While they certainly do the job, they also take up a bit of storage space. I thought shell holes could be an alternative way of marking out the area of a barrage. They could come in handy for other things and just as scatter terrain with the added bonus that they take up less storage space. This coincided with the start of the 29, Let's Go! campaign for Chain of Command where both the German and Americans have access to a mortar barrage in their support choices, something that made it quite likely we could see two barrages on the table at the same time.
I thought it would be quite effective to mix up the explosion markers and shell holes within the same barrage. So what follows is a simple, step-by-step tutorial showing how these were made.
I used air drying clay as the base material, as it's inexpensive and easy to mould into shape.
The shell holes would be based so they matched my existing terrain. To start with I cut the bases from pieces of MDF. As always I chamfered the edges so that there wasn't an obvious step up from the surrounding terrain. I use my Dremel rotary tool for this job and it allows for a more natural edge to the base.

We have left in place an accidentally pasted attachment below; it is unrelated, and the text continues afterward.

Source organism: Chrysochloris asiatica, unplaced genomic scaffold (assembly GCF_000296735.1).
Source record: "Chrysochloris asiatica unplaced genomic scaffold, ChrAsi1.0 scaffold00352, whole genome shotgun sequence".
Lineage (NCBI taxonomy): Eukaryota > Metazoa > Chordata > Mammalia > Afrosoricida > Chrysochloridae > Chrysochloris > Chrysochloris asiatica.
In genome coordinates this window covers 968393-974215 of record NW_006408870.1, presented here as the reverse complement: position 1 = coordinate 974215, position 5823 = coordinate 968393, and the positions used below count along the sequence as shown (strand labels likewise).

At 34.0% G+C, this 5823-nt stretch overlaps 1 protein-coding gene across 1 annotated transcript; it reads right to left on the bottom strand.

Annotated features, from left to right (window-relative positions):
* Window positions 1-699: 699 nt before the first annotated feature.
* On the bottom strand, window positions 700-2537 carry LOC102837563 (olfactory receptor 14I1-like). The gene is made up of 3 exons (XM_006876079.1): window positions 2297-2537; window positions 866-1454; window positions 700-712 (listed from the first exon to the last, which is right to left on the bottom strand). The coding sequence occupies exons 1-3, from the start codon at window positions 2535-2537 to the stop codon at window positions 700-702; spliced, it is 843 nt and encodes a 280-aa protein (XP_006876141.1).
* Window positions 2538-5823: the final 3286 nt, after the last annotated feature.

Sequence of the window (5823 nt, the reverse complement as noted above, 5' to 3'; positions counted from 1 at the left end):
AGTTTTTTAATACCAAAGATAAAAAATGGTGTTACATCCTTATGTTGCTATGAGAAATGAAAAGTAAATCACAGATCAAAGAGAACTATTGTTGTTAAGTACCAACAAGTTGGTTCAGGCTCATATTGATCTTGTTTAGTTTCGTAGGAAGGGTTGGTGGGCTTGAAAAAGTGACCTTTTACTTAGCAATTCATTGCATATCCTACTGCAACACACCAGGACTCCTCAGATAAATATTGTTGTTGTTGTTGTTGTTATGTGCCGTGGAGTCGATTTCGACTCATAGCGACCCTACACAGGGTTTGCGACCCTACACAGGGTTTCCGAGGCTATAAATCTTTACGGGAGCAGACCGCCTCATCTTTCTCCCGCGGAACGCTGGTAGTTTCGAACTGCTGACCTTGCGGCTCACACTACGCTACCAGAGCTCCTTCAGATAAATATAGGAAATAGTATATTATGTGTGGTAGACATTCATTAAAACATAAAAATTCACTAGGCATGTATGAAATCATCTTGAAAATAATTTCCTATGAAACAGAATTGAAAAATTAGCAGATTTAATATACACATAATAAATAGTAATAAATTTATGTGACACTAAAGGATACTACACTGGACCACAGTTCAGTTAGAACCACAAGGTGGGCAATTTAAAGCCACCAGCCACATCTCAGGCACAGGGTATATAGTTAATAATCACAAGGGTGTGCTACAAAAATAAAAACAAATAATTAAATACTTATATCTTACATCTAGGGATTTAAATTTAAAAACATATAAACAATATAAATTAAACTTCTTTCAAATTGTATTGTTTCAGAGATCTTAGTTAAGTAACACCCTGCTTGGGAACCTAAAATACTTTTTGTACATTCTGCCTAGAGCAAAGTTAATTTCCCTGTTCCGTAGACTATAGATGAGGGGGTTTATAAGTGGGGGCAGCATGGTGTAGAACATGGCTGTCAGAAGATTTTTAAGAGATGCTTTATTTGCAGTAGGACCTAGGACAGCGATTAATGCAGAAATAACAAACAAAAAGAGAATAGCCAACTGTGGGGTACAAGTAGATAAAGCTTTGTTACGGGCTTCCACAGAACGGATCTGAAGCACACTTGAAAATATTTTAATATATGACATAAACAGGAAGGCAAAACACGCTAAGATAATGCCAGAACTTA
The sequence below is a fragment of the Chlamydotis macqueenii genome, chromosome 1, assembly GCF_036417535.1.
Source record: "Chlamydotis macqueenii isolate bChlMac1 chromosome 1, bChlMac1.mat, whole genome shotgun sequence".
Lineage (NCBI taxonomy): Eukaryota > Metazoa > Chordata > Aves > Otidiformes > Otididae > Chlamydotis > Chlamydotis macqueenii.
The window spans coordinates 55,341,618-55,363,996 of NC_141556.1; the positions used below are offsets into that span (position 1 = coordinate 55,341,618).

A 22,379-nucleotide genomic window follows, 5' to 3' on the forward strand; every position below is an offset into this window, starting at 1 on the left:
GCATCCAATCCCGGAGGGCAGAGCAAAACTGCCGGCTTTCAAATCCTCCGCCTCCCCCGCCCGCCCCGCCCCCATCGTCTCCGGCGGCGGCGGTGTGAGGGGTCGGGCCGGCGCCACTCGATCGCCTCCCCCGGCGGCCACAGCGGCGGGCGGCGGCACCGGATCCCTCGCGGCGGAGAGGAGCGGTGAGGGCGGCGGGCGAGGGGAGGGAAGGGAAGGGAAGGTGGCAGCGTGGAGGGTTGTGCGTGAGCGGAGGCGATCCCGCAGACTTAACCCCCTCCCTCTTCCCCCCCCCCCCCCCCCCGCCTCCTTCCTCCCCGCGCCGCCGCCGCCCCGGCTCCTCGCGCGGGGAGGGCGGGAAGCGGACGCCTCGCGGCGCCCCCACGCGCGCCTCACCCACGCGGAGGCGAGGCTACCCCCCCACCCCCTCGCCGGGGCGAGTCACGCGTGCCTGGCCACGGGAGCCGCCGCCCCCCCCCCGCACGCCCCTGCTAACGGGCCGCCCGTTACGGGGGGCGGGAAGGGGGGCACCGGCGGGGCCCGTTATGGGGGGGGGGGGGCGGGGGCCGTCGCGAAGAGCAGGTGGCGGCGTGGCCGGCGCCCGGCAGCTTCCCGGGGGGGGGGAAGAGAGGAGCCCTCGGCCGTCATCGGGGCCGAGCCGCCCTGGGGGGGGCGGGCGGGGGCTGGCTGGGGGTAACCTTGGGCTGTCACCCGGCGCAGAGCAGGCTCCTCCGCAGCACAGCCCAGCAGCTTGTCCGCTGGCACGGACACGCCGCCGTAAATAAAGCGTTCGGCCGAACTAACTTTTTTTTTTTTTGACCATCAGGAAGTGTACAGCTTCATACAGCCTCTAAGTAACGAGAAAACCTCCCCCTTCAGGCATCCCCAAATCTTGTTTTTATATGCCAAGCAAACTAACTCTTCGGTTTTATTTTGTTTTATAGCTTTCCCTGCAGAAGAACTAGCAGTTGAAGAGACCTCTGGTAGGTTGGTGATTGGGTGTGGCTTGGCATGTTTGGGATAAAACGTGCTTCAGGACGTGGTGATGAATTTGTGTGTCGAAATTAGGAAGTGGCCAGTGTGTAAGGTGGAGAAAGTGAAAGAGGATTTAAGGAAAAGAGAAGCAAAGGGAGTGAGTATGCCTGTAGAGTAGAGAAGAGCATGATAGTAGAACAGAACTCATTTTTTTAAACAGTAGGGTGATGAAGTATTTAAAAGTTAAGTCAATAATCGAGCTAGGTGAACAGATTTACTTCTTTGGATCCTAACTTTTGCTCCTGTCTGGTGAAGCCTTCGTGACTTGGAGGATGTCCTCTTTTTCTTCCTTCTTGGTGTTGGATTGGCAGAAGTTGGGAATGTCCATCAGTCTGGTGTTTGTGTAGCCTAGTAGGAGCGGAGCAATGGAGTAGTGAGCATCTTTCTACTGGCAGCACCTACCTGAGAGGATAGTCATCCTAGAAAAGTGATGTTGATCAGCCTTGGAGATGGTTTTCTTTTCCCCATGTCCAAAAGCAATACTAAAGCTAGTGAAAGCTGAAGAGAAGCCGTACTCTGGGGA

I wanted an even, rounded shape to the blast area, it's the one distinctive feature that defines a shell hole. To achieve that I used a table tennis ball to make an impression in the clay while it was still soft. The outer edges of the 'crater' were then given some shape using a modelling tool.
Once dry the shell holes were glued to the MDF bases and blended into the surface using household filler.
This was then textured by coating with a layer of PVA glue and sprinkling sand.
Once dry they were painted with Dulux household emulsion paint. I buy this in 250ml sample pots from the local hardware store, it's inexpensive and they go a long way. My base earth colour is rather unsurprisingly called 'Brown Land'.
I then give it a dry brush with another Dulux emulsion, this time the more exotically named Arava.
Finally I applied static grass using an applicator and added a few broken twigs to break up the uniformity.
I can see other uses for these beyond marking out the area of a barrage. They could work as jump-off-points or simply scatter terrain.